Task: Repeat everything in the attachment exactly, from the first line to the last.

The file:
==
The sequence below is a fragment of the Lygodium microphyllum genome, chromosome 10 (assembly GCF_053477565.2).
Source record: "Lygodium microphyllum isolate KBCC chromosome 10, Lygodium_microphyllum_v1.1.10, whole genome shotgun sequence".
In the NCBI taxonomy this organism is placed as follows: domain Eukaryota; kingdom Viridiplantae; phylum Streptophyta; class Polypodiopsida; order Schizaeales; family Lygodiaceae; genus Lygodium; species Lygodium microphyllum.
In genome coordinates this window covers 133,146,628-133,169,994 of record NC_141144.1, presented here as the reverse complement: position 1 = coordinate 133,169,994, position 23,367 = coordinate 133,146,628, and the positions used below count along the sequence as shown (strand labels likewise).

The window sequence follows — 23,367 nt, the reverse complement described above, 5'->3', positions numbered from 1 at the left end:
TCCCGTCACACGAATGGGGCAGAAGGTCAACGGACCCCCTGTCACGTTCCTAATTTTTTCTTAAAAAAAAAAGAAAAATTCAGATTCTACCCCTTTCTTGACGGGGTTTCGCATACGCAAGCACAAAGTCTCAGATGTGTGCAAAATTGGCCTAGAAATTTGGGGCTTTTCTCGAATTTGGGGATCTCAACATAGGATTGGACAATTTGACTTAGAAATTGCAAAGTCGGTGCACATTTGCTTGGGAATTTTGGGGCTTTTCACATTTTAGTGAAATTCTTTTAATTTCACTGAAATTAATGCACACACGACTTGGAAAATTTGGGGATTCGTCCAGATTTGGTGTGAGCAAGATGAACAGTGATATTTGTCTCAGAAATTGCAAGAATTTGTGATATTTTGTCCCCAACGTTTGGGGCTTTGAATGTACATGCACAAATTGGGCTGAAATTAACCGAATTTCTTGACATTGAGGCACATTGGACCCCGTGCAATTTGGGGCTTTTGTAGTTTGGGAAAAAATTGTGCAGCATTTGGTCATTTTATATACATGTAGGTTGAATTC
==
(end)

The sequence below is a fragment of the Lygodium microphyllum genome, chromosome 10 (assembly GCF_053477565.2).
Source record: "Lygodium microphyllum isolate KBCC chromosome 10, Lygodium_microphyllum_v1.1.10, whole genome shotgun sequence".
In the NCBI taxonomy this organism is placed as follows: domain Eukaryota; kingdom Viridiplantae; phylum Streptophyta; class Polypodiopsida; order Schizaeales; family Lygodiaceae; genus Lygodium; species Lygodium microphyllum.
In genome coordinates this window covers 133,146,628-133,169,994 of record NC_141144.1, presented here as the reverse complement: position 1 = coordinate 133,169,994, position 23,367 = coordinate 133,146,628, and the positions used below count along the sequence as shown (strand labels likewise).

The window sequence follows — 23,367 nt, the reverse complement described above, 5'->3', positions numbered from 1 at the left end:
TCCCGTCACACGAATGGGGCAGAAGGTCAACGGACCCCCTGTCACGTTCCTAATTTTTTCTTAAAAAAAAAAGAAAAATTCAGATTCTACCCCTTTCTTGACGGGGTTTCGCATACGCAAGCACAAAGTCTCAGATGTGTGCAAAATTGGCCTAGAAATTTGGGGCTTTTCTCGAATTTGGGGATCTCAACATAGGATTGGACAATTTGACTTAGAAATTGCAAAGTCGGTGCACATTTGCTTGGGAATTTTGGGGCTTTTCACATTTTAGTGAAATTCTTTTAATTTCACTGAAATTAATGCACACACGACTTGGAAAATTTGGGGATTCGTCCAGATTTGGTGTGAGCAAGATGAACAGTGATATTTGTCTCAGAAATTGCAAGAATTTGTGATATTTTGTCCCCAACGTTTGGGGCTTTGAATGTACATGCACAAATTGGGCTGAAATTAACCGAATTTCTTGACATTGAGGCACATTGGACCCCGTGCAATTTGGGGCTTTTGTAGTTTGGGAAAAAATTGTGCAGCATTTGGTCATTTTATATACATGTAGGTTGAATTC